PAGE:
- The bill seeks to extend the period of authorized termination of pregnancy from the current 12 weeks to 20 weeks.
- In addition, the bill also intends to replace the terms “married women or her husband” by “wife and her partner”.
- It has been presented and nullified three times in Parliament – in 2014, 2017 and 2018.
One of the important bills that will be introduced in the monsoon session of the Indian Parliament from today is the Medical Termination of Pregnancy (Amendment) Bill, 2020.
It has been introduced and nullified three times in Parliament – in 2014, 2017 and 2018. “The 2020 Medical Termination of Pregnancy (Amendment) Bill aims to expand women’s access to health services. safe and legal abortions for therapeutic, eugenic, humanitarian or social reasons. “Wrote the Press Information Office.
The bill seeks to amend the 1971 Act on Medical Termination of Pregnancy. The bill seeks to add the definition of termination of pregnancy to refer to a procedure undertaken to terminate a pregnancy using medical or surgical methods.
“India will now be among the nations with very progressive laws that allow legal abortions for a wide range of therapeutic, humanitarian and social reasons. The new MTP (amendment) bill, 2020, is an important step that will further empower women, especially those who are vulnerable and victims of rape ”,
Union Cabinet Minister Smriti Irani wrote on her blog.
It aims to extend the period of authorized termination of pregnancy from currently 12 weeks to 20 weeks. And, for cases of termination of pregnancy between 20 and 24 weeks, the approval of a licensed physician would be required.
In January of this year, Union Minister Prakash Javadekar
mentionned the extension to 24 weeks will also help rape victims, girls with disabilities and minors, who may not realize they are pregnant until later.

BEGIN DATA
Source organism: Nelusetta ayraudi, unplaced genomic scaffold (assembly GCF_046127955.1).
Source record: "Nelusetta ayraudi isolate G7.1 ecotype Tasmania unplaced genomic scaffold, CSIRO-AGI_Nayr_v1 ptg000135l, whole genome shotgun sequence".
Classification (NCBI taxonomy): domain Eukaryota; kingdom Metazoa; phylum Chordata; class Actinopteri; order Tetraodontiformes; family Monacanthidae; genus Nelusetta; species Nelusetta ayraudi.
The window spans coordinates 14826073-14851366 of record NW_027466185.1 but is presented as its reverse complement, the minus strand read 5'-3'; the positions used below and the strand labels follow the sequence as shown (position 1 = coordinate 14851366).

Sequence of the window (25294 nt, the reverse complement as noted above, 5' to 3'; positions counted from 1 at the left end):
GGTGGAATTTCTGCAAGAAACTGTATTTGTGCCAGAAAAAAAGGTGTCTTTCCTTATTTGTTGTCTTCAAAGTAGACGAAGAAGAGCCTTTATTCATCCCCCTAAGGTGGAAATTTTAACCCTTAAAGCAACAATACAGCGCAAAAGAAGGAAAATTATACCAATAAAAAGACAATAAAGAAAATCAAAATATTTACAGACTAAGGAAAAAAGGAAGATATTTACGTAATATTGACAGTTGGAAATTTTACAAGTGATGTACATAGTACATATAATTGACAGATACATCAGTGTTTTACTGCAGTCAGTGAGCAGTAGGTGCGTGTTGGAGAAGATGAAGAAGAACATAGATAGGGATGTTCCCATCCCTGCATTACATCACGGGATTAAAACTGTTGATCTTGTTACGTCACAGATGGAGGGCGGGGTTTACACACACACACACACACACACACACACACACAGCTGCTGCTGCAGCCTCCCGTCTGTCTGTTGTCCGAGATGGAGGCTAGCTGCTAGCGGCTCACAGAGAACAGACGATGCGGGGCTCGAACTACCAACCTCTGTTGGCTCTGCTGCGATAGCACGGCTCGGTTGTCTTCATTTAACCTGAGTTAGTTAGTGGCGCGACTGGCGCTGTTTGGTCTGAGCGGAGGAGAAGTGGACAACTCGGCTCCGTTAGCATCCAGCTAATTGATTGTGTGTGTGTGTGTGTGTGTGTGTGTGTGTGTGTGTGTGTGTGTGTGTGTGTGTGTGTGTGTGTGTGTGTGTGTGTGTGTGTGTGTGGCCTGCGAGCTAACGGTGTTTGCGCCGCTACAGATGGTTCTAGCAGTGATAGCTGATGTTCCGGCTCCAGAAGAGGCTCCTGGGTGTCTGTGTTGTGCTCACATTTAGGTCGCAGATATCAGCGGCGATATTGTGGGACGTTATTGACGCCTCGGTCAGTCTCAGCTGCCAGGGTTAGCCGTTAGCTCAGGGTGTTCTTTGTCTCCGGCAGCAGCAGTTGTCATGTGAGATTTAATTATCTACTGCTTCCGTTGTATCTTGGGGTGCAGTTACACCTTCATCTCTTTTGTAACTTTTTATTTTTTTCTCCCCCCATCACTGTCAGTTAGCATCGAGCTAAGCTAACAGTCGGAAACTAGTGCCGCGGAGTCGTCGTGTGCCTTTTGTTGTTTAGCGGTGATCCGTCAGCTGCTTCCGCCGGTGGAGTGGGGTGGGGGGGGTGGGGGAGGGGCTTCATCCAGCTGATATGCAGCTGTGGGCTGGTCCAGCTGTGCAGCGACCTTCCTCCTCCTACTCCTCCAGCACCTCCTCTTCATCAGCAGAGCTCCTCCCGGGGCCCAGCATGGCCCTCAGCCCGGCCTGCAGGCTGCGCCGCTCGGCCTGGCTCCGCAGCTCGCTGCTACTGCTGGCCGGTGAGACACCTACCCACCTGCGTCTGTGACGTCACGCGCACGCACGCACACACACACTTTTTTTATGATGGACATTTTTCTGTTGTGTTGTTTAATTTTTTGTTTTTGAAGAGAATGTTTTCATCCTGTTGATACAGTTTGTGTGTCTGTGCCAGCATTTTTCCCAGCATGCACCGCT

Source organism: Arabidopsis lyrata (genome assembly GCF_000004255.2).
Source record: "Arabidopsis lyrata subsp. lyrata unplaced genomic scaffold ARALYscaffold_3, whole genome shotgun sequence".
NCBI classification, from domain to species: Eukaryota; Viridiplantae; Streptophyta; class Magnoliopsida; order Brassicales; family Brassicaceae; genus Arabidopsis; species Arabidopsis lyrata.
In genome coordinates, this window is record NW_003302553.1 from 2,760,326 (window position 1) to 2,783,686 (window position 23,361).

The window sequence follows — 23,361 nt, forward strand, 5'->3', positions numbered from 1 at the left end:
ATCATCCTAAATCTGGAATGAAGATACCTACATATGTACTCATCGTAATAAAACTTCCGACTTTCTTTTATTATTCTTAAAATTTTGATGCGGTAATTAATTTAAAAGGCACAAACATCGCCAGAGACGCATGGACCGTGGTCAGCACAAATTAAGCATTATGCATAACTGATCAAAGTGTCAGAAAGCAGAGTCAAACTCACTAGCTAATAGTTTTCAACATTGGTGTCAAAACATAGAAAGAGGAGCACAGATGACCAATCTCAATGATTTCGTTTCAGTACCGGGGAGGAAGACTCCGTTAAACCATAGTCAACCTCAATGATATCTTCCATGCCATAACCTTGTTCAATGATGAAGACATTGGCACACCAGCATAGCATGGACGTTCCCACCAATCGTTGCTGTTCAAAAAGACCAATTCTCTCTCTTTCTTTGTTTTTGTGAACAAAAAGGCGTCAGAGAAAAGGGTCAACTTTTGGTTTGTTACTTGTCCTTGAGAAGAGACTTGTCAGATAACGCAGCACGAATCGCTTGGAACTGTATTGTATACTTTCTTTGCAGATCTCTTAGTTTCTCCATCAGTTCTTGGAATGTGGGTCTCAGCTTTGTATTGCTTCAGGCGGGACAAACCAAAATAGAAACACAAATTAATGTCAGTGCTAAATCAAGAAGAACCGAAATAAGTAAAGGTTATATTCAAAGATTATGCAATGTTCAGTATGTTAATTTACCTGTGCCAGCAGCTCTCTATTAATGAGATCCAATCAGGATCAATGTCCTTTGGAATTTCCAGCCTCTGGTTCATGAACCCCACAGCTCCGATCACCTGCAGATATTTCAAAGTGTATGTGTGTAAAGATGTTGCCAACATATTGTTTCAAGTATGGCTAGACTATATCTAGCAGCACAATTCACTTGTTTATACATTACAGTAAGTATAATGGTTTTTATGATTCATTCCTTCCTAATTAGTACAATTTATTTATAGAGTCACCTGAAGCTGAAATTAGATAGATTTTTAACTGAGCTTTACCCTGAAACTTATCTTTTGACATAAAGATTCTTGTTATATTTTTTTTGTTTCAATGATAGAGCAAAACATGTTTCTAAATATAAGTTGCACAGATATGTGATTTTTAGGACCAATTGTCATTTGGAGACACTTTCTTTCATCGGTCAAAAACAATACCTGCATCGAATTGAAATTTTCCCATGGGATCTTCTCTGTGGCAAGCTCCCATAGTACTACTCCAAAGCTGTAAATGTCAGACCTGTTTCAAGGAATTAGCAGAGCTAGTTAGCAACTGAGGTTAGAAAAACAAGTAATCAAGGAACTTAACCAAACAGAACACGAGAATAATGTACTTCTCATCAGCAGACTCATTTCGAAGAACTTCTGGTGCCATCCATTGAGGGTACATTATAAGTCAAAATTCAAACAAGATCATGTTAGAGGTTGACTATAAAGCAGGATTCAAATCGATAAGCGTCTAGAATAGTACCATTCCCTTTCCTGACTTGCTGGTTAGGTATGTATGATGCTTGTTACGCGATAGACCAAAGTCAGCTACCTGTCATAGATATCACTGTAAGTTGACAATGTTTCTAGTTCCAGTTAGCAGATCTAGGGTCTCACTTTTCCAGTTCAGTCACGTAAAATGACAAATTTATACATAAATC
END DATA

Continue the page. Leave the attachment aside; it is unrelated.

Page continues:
Currently, a pregnancy can be terminated within 12 weeks if the licensed physician believes that:
- Continuing the pregnancy can endanger the mother’s life or seriously damage her health.
- Or if there is a significant risk that the child, if born, will suffer from physical or mental abnormalities.
In addition, the current bill also intends to change the terms “married woman or her husband” to “wife and her partner”. The bill further seeks to establish a medical commission under each state government.
Concerns about the current Medical Termination of Pregnancy Act 1971 and current issues
according to reports, more than ten women die every day from “unsafe abortions”. And the current law of 1971 on the medical termination of pregnancy makes the situation even worse.
Experts say the first and foremost problem with the law is a medical professional seeking an abortion rather than the woman herself. In many countries, including France, Iceland, South Africa, Uruguay, women can have abortions.
Second, fetal abnormalities
can now turn out even after 20 weeks. However, current law does not allow abortion after 20 weeks.
So even if the doctor detects abnormalities – which can endanger a mother’s life – they are not allowed to have an abortion because of the law.
For example, in 2008, the Bombay High Court rejected a request for an abortion of a fetus with a heart defect in its 22nd week in the Haresh and Niketa Mehta case.
A lack of complete autonomy Although progressive, the new bill also fails to address several issues.
“The amended law does not contain any substantial new provisions to prevent unsafe abortions. The right to a safe abortion (at least up to 12 weeks, when it is safer) would have made the state responsible for providing safe abortion services ”,
according to Prachinkumar Ghodajkar, an entry assistance profession in social medicine and community health, JNU.
Moreover, according to Tusharika Mattoo, a practicing lawyer in New Delhi, the bodily autonomy of women is totally absent from the new MTP bill.
“We have taken several steps back and eroded what has been painstakingly achieved in terms of jurisprudence. The bill continues to focus on eugenics rather than women’s health, and the issue of a woman’s well-being, even when addressed, appears to be secondary, ”said Tusharika Mattoo, lawyer practicing in Delhi and member of Women in Criminal. Law Association
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